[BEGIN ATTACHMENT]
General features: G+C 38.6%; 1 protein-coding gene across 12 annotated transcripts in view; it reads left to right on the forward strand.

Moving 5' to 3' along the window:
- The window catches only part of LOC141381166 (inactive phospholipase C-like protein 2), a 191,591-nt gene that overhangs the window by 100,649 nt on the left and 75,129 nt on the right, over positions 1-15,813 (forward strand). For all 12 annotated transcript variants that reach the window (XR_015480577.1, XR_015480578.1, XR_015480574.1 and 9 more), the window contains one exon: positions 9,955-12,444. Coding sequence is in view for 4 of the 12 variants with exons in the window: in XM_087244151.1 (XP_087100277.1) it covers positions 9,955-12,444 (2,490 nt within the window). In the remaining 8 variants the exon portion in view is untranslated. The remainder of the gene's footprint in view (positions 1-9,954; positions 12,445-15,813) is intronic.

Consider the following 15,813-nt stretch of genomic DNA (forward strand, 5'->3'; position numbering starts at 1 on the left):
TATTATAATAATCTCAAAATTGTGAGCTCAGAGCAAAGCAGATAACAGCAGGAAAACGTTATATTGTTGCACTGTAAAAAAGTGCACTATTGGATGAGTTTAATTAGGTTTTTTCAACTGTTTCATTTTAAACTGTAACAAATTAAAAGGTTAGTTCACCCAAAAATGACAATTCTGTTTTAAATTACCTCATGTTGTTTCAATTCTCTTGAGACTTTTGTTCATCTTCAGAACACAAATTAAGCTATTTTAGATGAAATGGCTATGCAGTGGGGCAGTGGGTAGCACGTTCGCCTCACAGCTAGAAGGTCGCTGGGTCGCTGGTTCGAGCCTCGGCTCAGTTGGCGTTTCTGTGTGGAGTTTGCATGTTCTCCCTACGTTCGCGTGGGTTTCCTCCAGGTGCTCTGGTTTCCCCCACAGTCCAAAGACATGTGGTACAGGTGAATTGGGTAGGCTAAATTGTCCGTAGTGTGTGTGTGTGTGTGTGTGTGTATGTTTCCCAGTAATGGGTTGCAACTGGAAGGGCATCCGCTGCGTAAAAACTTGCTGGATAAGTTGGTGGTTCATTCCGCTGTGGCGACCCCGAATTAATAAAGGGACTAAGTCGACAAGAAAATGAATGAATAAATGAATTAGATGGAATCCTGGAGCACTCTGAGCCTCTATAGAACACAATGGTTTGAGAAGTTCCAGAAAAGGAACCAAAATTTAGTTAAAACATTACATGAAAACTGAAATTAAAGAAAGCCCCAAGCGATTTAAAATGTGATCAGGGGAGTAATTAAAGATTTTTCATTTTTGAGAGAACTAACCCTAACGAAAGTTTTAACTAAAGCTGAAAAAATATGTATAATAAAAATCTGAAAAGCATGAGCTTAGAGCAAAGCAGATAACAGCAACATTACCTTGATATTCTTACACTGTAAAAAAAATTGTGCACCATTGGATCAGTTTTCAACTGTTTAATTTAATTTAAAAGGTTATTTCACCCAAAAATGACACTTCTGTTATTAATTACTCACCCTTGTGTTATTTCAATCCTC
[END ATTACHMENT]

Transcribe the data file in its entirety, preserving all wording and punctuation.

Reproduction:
General features: G+C 38.6%; 1 protein-coding gene across 12 annotated transcripts in view; it reads left to right on the forward strand.

Moving 5' to 3' along the window:
- The window catches only part of LOC141381166 (inactive phospholipase C-like protein 2), a 191,591-nt gene that overhangs the window by 100,649 nt on the left and 75,129 nt on the right, over positions 1-15,813 (forward strand). For all 12 annotated transcript variants that reach the window (XR_015480577.1, XR_015480578.1, XR_015480574.1 and 9 more), the window contains one exon: positions 9,955-12,444. Coding sequence is in view for 4 of the 12 variants with exons in the window: in XM_087244151.1 (XP_087100277.1) it covers positions 9,955-12,444 (2,490 nt within the window). In the remaining 8 variants the exon portion in view is untranslated. The remainder of the gene's footprint in view (positions 1-9,954; positions 12,445-15,813) is intronic.

Consider the following 15,813-nt stretch of genomic DNA (forward strand, 5'->3'; position numbering starts at 1 on the left):
TATTATAATAATCTCAAAATTGTGAGCTCAGAGCAAAGCAGATAACAGCAGGAAAACGTTATATTGTTGCACTGTAAAAAAGTGCACTATTGGATGAGTTTAATTAGGTTTTTTCAACTGTTTCATTTTAAACTGTAACAAATTAAAAGGTTAGTTCACCCAAAAATGACAATTCTGTTTTAAATTACCTCATGTTGTTTCAATTCTCTTGAGACTTTTGTTCATCTTCAGAACACAAATTAAGCTATTTTAGATGAAATGGCTATGCAGTGGGGCAGTGGGTAGCACGTTCGCCTCACAGCTAGAAGGTCGCTGGGTCGCTGGTTCGAGCCTCGGCTCAGTTGGCGTTTCTGTGTGGAGTTTGCATGTTCTCCCTACGTTCGCGTGGGTTTCCTCCAGGTGCTCTGGTTTCCCCCACAGTCCAAAGACATGTGGTACAGGTGAATTGGGTAGGCTAAATTGTCCGTAGTGTGTGTGTGTGTGTGTGTGTGTATGTTTCCCAGTAATGGGTTGCAACTGGAAGGGCATCCGCTGCGTAAAAACTTGCTGGATAAGTTGGTGGTTCATTCCGCTGTGGCGACCCCGAATTAATAAAGGGACTAAGTCGACAAGAAAATGAATGAATAAATGAATTAGATGGAATCCTGGAGCACTCTGAGCCTCTATAGAACACAATGGTTTGAGAAGTTCCAGAAAAGGAACCAAAATTTAGTTAAAACATTACATGAAAACTGAAATTAAAGAAAGCCCCAAGCGATTTAAAATGTGATCAGGGGAGTAATTAAAGATTTTTCATTTTTGAGAGAACTAACCCTAACGAAAGTTTTAACTAAAGCTGAAAAAATATGTATAATAAAAATCTGAAAAGCATGAGCTTAGAGCAAAGCAGATAACAGCAACATTACCTTGATATTCTTACACTGTAAAAAAAATTGTGCACCATTGGATCAGTTTTCAACTGTTTAATTTAATTTAAAAGGTTATTTCACCCAAAAATGACACTTCTGTTATTAATTACTCACCCTTGTGTTATTTCAATCCTC